Before I entered the patient’s room with my harp, I was told the mother (patient) and daughter (caregiver in the room) were grieving. One of the first things they said to me was they lost a son/brother four months ago. I’m not sure what the mother’s physical illness was (the reason she was hospitalized) but I had the sense that whatever it was was completely predicated by grief and sadness. There was a heaviness, a deep sorrow prevalent in their room.

I used the musical principle of Inclusive Attention. (Inclusive Attention is the art of being attentive to the patient and modifying the music to accommodate for the mental, emotional, physical, and/or spiritual state. It is asking, “What is meeting me here? What am I observing? How do I need to respond?” The heaviness of grief, mourning, and intense sadness is appropriately met with music that is sad, melancholic, and minor. This is contrary to what many people think, but by meeting grief with sad, melancholic music, you acknowledge and honor the patient’s condition or situation and give him or her permission to feel and release the feelings.)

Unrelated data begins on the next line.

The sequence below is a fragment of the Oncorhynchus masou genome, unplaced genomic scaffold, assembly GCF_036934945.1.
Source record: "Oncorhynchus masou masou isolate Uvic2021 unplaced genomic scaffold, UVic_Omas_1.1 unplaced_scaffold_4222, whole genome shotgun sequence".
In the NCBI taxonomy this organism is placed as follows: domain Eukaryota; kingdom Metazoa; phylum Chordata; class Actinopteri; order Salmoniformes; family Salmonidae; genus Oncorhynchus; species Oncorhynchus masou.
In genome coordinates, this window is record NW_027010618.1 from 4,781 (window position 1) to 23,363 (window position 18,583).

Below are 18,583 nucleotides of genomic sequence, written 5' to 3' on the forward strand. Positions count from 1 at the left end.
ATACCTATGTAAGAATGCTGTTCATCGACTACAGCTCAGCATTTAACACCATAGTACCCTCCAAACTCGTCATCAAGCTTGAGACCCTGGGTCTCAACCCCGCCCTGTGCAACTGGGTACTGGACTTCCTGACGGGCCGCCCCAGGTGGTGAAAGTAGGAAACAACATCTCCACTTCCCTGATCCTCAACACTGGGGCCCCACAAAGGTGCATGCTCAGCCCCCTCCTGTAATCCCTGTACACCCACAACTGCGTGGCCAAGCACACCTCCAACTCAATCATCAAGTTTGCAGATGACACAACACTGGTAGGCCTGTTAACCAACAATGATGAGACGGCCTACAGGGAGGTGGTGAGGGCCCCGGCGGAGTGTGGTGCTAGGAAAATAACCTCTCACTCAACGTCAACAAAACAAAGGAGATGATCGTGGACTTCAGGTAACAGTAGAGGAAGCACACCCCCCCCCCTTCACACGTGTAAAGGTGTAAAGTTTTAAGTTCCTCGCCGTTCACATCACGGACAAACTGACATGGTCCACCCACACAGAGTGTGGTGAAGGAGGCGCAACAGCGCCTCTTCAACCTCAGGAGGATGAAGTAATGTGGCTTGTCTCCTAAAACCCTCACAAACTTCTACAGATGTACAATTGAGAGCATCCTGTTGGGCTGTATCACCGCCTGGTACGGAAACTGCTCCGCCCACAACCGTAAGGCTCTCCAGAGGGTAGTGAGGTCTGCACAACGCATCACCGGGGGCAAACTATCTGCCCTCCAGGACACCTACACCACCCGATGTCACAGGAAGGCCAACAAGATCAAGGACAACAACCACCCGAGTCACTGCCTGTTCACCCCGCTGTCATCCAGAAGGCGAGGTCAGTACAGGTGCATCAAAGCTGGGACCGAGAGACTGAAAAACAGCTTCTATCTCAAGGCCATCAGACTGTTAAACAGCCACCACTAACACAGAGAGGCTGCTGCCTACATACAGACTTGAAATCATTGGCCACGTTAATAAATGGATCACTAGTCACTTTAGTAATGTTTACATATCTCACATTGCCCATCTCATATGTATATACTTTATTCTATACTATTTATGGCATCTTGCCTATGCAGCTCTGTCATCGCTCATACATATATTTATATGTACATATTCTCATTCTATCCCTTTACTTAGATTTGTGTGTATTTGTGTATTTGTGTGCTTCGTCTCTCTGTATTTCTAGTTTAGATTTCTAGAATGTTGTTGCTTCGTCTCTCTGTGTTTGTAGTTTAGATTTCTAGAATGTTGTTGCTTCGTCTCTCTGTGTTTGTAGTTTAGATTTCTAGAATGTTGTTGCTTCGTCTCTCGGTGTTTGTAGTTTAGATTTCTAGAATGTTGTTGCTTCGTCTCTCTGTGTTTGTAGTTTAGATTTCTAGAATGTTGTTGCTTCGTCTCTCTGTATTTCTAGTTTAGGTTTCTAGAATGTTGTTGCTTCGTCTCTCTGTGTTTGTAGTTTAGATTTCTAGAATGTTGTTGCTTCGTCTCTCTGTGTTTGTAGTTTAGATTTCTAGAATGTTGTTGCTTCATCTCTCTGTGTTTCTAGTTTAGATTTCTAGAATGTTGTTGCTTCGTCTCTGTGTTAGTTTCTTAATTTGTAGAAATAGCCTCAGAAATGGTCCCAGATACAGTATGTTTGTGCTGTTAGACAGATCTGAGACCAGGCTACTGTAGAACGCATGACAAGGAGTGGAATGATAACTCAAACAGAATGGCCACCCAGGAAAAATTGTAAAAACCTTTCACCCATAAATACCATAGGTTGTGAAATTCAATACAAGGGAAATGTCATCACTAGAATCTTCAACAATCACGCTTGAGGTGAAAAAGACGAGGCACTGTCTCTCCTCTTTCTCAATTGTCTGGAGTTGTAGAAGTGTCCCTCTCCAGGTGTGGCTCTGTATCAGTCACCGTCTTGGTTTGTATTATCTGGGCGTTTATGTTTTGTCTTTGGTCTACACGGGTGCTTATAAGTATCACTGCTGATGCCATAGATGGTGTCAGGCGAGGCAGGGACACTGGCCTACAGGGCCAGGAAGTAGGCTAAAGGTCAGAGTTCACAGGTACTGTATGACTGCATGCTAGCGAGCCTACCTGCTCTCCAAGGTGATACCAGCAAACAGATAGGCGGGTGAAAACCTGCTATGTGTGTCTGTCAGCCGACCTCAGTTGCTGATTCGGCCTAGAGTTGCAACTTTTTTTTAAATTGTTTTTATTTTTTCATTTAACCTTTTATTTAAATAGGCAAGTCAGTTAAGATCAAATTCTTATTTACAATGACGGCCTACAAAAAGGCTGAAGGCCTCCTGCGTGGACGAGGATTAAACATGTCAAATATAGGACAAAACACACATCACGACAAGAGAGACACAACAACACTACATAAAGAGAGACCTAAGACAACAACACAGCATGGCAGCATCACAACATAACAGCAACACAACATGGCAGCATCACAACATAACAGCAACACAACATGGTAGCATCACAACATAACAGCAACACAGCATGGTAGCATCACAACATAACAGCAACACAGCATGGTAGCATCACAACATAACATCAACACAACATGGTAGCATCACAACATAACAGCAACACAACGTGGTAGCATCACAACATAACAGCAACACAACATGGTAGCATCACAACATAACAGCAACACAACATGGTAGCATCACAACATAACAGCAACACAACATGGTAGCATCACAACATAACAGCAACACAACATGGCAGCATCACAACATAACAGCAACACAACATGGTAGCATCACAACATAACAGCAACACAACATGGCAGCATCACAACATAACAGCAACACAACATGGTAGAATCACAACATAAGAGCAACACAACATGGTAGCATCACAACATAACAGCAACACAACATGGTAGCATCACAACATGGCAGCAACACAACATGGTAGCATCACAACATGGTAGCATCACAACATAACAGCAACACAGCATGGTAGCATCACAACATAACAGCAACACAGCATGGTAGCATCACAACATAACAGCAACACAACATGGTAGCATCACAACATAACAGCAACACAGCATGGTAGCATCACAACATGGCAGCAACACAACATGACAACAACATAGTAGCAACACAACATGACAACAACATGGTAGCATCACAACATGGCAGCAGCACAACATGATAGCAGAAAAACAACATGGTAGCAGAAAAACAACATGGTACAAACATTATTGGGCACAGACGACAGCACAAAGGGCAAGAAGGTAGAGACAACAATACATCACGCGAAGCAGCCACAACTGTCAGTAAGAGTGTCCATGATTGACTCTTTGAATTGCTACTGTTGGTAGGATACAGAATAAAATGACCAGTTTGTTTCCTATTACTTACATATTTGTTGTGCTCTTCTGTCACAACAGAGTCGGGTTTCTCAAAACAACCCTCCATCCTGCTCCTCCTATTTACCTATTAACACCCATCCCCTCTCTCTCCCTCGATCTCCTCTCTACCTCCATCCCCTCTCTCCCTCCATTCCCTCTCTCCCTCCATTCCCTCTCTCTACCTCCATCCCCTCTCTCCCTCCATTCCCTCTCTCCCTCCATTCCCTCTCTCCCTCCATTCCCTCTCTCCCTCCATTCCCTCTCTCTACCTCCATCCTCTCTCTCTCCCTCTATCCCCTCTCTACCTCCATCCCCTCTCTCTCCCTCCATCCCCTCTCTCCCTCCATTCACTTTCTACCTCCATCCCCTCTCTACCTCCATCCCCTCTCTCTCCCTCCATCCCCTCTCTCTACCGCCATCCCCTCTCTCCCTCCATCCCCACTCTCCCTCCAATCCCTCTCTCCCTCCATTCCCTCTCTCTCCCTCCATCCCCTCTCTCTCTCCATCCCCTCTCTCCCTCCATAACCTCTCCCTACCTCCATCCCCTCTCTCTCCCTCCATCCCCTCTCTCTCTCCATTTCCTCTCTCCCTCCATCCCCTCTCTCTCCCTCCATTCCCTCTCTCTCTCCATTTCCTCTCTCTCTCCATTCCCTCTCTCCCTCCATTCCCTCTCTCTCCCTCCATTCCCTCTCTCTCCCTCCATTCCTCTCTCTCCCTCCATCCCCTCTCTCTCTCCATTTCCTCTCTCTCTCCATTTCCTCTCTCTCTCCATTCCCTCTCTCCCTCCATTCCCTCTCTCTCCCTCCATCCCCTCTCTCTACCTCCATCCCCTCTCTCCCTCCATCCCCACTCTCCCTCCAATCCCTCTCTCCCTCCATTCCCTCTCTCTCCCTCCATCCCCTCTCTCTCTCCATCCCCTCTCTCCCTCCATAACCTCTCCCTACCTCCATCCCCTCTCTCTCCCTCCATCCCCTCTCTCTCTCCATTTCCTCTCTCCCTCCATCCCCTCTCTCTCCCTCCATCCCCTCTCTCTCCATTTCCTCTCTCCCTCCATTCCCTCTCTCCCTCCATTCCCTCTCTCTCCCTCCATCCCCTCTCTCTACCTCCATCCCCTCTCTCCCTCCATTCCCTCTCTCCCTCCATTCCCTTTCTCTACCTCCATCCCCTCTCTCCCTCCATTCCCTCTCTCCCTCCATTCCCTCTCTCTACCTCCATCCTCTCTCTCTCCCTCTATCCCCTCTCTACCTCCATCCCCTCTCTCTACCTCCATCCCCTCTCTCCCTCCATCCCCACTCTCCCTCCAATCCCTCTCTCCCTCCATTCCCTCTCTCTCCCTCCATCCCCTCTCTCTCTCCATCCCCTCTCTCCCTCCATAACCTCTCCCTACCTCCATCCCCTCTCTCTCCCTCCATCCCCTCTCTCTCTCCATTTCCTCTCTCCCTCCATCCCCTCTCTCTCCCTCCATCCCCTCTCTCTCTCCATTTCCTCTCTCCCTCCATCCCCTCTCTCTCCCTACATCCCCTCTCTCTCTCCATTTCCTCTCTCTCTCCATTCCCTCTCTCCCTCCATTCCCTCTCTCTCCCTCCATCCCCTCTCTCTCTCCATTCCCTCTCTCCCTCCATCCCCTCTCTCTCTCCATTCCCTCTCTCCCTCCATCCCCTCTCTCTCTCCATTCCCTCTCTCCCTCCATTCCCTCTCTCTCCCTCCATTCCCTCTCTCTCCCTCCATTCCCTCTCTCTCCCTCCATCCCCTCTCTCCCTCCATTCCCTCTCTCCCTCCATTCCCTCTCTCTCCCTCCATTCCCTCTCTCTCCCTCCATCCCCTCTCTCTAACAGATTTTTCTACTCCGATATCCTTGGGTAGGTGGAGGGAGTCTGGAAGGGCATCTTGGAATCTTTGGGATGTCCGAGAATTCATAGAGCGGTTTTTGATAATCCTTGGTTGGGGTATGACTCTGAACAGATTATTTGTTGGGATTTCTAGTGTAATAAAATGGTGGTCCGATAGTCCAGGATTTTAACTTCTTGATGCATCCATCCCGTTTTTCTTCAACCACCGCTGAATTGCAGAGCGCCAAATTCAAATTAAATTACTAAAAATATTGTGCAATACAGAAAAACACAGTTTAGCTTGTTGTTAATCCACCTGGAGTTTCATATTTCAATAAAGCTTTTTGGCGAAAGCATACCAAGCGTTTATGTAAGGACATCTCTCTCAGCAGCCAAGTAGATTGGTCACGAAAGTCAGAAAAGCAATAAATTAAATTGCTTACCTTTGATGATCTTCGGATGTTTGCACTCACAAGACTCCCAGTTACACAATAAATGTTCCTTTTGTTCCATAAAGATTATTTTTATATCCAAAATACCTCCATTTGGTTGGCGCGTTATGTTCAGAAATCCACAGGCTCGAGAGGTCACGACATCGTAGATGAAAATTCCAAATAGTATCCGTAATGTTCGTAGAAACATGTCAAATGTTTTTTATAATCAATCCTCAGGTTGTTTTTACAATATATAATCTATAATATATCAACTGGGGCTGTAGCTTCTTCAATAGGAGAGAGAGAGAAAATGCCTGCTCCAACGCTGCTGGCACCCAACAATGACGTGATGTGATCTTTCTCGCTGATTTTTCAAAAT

I played music that was quite somber for this mother and daughter. As tears flowed and the feelings of grief and mourning began to lift slightly, it was appropriate to transition the music very slowly from minor keys into major keys. The mood and the music shifted, ebbing and flowing between minor and major. (This is a sub-conscious way of demonstrating that it is vital to feel/express sorrow and dark feelings, as well as OK to feel hope and lightness, sometimes within seconds/minutes of each other … all a natural part of the grieving process.)